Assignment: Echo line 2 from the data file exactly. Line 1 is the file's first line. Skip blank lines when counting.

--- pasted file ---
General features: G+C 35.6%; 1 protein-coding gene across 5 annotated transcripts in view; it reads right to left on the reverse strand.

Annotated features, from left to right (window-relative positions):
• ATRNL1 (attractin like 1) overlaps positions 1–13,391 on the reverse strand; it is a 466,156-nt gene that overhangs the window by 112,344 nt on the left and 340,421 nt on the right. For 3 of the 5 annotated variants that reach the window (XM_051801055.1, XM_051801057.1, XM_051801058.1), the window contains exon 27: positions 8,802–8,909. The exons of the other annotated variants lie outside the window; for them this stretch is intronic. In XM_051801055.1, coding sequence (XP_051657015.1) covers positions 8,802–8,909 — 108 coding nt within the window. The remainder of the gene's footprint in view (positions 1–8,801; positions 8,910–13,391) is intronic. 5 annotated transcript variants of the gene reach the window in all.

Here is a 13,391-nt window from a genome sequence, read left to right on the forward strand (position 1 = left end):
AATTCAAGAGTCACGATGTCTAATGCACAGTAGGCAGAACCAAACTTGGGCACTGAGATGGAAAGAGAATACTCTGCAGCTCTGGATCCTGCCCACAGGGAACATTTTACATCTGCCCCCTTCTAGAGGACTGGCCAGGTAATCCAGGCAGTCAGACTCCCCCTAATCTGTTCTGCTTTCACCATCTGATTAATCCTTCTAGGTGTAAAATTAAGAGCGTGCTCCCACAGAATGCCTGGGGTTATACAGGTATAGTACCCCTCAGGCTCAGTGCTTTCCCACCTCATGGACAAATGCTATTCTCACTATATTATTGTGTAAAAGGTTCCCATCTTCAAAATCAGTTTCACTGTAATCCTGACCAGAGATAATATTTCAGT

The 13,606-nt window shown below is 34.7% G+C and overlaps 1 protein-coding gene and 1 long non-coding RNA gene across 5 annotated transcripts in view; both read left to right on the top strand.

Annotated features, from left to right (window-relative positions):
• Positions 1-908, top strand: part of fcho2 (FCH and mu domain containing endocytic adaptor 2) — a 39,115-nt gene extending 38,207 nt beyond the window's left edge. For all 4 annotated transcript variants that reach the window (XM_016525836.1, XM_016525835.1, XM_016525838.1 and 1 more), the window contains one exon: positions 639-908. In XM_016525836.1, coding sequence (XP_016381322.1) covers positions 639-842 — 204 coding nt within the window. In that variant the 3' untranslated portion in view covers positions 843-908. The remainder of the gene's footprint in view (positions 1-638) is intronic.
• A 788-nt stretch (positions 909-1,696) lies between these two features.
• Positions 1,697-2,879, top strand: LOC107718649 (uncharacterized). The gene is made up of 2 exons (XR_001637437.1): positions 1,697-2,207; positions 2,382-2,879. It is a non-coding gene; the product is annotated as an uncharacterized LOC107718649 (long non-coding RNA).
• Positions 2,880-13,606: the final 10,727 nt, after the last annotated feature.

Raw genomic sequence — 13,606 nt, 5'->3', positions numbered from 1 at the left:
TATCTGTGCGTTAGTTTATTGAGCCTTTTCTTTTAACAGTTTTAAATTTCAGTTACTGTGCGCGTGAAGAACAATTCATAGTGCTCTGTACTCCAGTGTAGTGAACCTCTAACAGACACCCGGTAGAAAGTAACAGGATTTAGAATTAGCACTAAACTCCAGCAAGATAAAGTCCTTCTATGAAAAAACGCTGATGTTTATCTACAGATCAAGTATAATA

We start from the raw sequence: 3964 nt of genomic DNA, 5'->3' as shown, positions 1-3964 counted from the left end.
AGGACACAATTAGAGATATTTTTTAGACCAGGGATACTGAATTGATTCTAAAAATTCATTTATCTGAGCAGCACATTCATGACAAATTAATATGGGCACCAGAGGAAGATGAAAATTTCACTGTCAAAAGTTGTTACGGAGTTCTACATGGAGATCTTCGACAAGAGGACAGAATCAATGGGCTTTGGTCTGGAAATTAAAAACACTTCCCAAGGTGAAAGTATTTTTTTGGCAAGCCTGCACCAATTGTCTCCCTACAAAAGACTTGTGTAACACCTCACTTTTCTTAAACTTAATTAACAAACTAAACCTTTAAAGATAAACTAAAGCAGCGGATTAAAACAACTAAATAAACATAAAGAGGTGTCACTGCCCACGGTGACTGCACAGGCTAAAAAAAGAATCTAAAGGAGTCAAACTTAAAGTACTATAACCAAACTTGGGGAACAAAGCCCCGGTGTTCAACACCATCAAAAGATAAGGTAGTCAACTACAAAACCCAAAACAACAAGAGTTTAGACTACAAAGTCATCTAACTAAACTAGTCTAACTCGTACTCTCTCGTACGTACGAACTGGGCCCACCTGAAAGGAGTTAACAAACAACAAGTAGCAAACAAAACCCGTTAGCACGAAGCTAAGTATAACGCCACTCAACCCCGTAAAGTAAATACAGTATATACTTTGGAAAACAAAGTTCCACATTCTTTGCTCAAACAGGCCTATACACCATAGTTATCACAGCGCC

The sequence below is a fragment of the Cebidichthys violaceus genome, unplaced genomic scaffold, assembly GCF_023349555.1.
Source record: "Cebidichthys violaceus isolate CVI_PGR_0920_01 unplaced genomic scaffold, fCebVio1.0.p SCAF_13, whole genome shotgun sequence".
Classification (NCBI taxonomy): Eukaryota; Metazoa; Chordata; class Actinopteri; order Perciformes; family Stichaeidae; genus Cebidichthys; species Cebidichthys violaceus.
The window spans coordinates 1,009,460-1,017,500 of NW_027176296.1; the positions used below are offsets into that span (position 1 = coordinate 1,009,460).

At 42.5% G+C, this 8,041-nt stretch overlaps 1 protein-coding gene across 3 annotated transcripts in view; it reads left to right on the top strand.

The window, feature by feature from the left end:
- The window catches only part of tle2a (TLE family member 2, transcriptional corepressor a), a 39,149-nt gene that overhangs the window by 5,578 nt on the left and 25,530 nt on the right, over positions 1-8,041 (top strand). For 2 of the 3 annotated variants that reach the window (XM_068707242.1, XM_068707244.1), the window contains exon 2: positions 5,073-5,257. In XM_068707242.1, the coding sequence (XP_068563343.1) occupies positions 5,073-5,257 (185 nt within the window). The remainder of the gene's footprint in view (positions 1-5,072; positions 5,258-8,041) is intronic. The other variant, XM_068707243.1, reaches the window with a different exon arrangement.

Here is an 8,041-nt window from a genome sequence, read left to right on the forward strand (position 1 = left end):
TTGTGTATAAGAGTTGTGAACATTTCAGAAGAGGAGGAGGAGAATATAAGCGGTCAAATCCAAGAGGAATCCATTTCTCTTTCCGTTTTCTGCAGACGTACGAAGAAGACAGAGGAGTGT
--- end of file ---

Annotated features, from left to right (window-relative positions):